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GUATEMALA - A Country Where the Defense of Rights Is Punished with Kidnapping, Imprisonment, Burial and Exile

Ollantay Itzamná

Monday 7 July 2014, posted by Riley Pentico

All the versions of this article: [English] [Español]

This last 26th of June, in the northeast of Guatemala City, three leaders of the Committee of Rural Development (CODECA) were violently kidnapped by a group of people in normal dress that argued in the defense of the interests of ENERGUATE (brother to British ACTIS), distributor of electric energy in 19 regions of the country.

The kidnapped leaders are: Don Mauro Vay Gonón, co-founder and current coordinator of CODECA, Vice President Doña Blanca Julia Ajtun Mejía, and the organization’s local coordinator Don Mariano García Carillo.

Several hours following the kidnapping, the National Police, in coordination with PDH and COPREDEH, made the move to liberate the victims from their captors, but immediately a lawyer from ENERGUATE appeared accusing these kidnapped leaders on a series of illegal acts committed against his company.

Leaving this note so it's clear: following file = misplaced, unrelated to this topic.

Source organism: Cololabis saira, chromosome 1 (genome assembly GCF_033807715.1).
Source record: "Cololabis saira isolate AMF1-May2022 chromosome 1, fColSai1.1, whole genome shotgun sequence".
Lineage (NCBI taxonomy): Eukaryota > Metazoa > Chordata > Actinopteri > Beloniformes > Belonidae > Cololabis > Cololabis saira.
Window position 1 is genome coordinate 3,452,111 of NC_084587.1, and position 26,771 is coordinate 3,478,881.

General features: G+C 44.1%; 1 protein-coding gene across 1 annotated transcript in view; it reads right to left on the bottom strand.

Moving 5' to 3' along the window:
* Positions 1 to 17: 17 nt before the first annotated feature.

Upon retrieval, they were immediately taken before a local judge and declared in preventative arrest. If the victims’ arrest and the freedom of their captors is a sudden dismissal of judicial logic, the thing that offensive thing that really dilutes all rationality in the judicial administration (in this country where the law doesn’t come to be a simple suggestion) is that in the judicial audience, when no sufficient motives exist to imprison the aforementioned leaders, the Department of Human Services and